Friday, June 15, 2012

Grexit: G20 to the rescue again

Open Europe reports on Twitter today that the President of the European Council has apparently called for a video conference of the G20 countries, to be held in approximately 3 hours time. The topic will undoubtedly be support for a new infusion of cash into the global economy ahead of Greek elections on Sunday, as suggested by Daily Forex. Support for austerity is low, but support for leaving the euro is also low, meaning that the Grexit, if it comes, will be messy.

The G20 talks point to an expectation that the Greek election will leave the rest of Europe with an enormous problem. The key players in those talks will have to be the main central banks, which have rescued the situation before. And they will have to again if the politicians in Greece and the rest of Europe can't agree.

And now we wait.

Thursday, June 14, 2012

Greek elections and capital flight

Greece is bleeding out in advance of Sunday's elections, and is in danger of dying on the operating table. And it is the Greeks who are making this happen, not the EU or the international community. News reports are that Greeks have been withdrawing an average of 800 million euros per day from the country's banks. Greek companies are doing the same. An attempt to make Greeks pay tax or have their power shut off has failed, money to pay for electricity production is running out, and Greek companies can no longer get lines of credit that are vital to the import-export business, or insurance to cover imports. The result is that imported items are disappearing from the shelves.

There is now nothing the EU or the international community can do but wait for Sunday's election results. The current behaviour of the Greeks does not yet support the idea that another infusion will be productive. Greek voters may want to stay in the euro for reasons of national pride, but membership in this euro zone, with its globally peculiar emphasis on orthodoxy and restraint, comes with responsibilities that they will either articulate a willingness to accept on Sunday.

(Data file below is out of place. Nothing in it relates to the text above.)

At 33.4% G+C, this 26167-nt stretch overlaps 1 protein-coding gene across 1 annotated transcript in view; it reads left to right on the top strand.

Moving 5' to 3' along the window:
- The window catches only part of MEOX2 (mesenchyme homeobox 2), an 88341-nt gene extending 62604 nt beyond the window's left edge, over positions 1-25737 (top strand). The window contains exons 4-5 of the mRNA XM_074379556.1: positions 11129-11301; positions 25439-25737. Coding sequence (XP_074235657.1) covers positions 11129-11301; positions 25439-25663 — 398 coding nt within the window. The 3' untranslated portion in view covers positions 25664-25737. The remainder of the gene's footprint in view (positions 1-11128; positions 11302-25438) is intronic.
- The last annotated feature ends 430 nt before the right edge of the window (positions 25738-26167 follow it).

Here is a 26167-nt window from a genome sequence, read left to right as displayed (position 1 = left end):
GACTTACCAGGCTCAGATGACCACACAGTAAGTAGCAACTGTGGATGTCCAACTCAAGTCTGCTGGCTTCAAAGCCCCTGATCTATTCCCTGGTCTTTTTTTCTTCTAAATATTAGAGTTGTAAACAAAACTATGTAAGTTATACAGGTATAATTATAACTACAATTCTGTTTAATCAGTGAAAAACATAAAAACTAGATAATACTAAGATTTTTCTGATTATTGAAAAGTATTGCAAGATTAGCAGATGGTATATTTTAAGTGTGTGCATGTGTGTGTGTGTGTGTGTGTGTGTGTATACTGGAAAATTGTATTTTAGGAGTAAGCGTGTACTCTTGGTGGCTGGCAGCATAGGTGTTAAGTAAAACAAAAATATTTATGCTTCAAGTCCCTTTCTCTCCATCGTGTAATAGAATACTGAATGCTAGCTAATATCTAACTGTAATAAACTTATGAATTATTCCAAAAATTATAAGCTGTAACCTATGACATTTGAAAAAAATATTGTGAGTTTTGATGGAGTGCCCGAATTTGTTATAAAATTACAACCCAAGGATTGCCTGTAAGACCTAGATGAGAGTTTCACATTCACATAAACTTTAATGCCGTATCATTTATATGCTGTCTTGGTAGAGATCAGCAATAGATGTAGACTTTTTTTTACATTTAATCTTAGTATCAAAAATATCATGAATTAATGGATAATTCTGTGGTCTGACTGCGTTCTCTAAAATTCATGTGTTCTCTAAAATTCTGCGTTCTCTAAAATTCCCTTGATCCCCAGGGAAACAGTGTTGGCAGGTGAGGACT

Or not.

Saturday, June 9, 2012

Bankia, Spain and the Euro Zone

Bankia in Spain has become the next institution to require a bailout in the euro zone, and as is now a familiar pattern, Bankia has been declared too big to fail. 40 billion are needed immediately, and 80 billion eventually. The IMF has already suggested that the money simply has to be spent, and reassured markets that a bailout will be coming. European finance ministers meet next. This is the last in a series of moves to use the money reserved for public bailouts for private institutions.

What Bankia does, beyond costing the EU a great deal of money, is call into question the quality of stress testing at the European Banking Authority. as the EBA says itself, the information is provided by the banks themselves:

"We have to remind you that this is a bottom up exercise, conducted by the banks in most cases using their own internal models. The estimates of risk parameters by banks are sometimes very diverse, also for exposures in the same portfolio and against counterparties in the same country. Although the EBA took action to achieve greater consistency and more rigorous estimates. More work on this issue is needed in the future."

Although the last round of stress testing revealed a high concentration of undercapitalisation at Spanish banks, Bankia was not considered one of the banks worthy of regular review (which you would expect of  banks that are too big to fail). The banks reviewed can be seen at the end of the EBA's last stress test review for 2011.